Hyderabad: A collaborative study by a group of scientists from the CSIR-CCMB, Hyderabad and the CSIR-IMTech, Chandigarh, with hospitals in Hyderabad and Mohali has confirmed the airborne transmission of SARS-CoV-2.
The study has been published in the Journal of Aerosol Science.
The exact mechanism of spread of coronavirus SARS-CoV-2 has remained elusive. Earlier thought to spread by surfaces, epidemiologists found that countries where people wore masks in the pandemic were affected less severely. However, quantitative evidence that shows the infectious coronavirus particles in air was lacking.
The scientists analysed the coronavirus’ genome content from air samples collected from different areas occupied by Covid-19 patients. These included hospitals, closed rooms in which only Covid-19 patients spent a short period of time, and houses of home-quarantined Covid-19 patients.
They found that the virus could be frequently detected in air around Covid-19 patients and that the positivity rate increased with the number of patients present in the premises. They found the virus in ICU as well as non-ICU sections of hospitals, suggesting that patients shed the virus in air irrespective of the severity of infection. The study also found viable coronavirus in air that could infect living cells, and these viruses could spread over a long range of distance. Scientists still suggest wearing face masks to avoid the spread of coronavirus.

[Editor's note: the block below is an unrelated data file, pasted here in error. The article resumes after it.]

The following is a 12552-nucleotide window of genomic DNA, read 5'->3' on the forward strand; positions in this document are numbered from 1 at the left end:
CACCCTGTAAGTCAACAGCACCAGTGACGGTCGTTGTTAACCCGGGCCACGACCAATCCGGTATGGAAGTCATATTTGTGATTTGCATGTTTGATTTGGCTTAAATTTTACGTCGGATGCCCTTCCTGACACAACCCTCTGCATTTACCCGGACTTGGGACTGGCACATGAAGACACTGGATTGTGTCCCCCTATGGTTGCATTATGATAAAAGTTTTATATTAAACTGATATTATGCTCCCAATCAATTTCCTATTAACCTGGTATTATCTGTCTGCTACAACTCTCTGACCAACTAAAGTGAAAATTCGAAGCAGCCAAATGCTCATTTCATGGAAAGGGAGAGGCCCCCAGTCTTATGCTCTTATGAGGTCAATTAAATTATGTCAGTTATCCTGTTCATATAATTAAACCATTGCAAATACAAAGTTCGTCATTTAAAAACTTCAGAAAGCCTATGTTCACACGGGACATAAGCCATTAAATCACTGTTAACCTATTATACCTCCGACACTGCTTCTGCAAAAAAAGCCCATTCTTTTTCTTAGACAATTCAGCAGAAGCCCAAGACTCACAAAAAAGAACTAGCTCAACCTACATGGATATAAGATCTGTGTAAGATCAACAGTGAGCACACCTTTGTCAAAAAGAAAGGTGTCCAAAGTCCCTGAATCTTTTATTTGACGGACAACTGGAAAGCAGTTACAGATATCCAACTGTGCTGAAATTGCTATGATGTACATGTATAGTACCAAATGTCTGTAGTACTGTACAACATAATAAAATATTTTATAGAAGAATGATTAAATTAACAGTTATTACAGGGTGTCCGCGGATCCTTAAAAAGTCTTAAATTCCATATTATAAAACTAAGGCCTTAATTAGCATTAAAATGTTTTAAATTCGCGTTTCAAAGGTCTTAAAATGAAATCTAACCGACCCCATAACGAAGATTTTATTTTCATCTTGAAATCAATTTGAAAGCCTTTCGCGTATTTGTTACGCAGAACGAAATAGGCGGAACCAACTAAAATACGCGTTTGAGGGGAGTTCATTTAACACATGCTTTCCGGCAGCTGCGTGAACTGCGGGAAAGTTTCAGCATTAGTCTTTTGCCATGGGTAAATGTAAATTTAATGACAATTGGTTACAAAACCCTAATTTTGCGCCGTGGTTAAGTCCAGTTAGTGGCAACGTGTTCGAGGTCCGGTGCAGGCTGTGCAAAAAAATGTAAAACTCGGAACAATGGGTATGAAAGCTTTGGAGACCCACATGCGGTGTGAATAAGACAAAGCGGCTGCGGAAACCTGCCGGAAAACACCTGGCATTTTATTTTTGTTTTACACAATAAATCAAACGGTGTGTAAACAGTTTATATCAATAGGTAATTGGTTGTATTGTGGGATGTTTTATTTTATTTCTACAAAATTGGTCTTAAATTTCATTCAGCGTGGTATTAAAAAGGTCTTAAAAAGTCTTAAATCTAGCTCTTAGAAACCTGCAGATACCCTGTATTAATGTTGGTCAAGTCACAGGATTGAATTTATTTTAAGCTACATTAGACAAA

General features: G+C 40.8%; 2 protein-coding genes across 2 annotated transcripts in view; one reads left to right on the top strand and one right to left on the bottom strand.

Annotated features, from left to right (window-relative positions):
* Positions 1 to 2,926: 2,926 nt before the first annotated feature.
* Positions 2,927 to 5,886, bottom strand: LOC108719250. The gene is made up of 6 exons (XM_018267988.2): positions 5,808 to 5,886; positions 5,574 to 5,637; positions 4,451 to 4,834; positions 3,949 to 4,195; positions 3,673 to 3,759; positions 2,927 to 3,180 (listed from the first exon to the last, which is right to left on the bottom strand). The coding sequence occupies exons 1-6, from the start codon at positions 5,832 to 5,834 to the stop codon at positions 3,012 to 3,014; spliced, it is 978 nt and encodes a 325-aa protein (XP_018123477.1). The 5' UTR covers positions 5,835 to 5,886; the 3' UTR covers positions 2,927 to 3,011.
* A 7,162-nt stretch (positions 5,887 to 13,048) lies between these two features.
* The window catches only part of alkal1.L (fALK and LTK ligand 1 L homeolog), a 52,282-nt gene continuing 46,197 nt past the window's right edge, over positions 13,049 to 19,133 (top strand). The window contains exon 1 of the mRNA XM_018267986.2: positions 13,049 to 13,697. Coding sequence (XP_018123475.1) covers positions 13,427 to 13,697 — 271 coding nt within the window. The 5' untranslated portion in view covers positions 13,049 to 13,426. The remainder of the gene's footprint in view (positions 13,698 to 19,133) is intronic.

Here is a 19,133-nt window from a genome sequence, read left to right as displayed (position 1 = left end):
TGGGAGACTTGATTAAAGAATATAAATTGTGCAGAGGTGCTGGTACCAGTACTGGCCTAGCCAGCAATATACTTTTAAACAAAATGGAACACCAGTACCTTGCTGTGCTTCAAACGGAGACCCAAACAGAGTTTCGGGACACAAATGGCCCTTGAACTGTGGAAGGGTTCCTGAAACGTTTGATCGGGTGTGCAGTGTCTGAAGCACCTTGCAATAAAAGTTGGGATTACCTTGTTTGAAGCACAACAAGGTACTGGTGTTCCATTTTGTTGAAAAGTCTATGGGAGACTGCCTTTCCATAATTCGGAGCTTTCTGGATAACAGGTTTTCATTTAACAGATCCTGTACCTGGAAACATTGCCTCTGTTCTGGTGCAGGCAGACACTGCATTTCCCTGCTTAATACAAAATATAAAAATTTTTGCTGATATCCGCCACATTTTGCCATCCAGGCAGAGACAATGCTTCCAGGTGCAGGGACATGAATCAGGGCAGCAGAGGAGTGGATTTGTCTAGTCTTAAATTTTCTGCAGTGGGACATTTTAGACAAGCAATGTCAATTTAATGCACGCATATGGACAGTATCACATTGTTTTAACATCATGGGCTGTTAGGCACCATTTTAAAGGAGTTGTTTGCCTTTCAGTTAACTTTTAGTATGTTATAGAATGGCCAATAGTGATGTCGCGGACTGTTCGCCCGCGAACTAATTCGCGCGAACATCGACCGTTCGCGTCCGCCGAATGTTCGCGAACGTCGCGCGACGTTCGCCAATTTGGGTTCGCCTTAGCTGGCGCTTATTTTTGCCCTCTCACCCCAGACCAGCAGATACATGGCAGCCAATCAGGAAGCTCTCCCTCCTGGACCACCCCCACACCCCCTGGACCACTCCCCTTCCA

“Our results show that coronavirus can stay in the air for some time in absence of ventilation in closed spaces. We find that the positivity rateof finding the virus in air was 75 per cent when two or more Covid-19 patients were present in a room, in contrast to 15.8 per cent when one or no Covid-19 patients occupied the room in these studies,” said Dr Shivranjani Moharir, a scientist involved in the study.
“Our observations are concurrent with previous studies that suggest that the concentration of SARS-CoV-2 RNA is higher in indoor air as compared to outdoor air; and in indoor, it is higher in hospital and healthcare settings that host a larger number of Covid-19 patients, as compared to that in community indoor settings,” he added.
“As we are back to conducting in-person activities, air surveillance is a useful means to predict infection potential of spaces like classrooms, meeting halls. This can help refine strategies to control the spread of infections,” said Dr Rakesh Mishra, the lead scientist of the work, CSIR Distinguished Emeritus Professor at the CCMB, and Director, Tata Institute for Genetics and Society.
He also added that the air surveillance technique is not just limited to coronavirus but can also be optimised to monitor other air-born infections.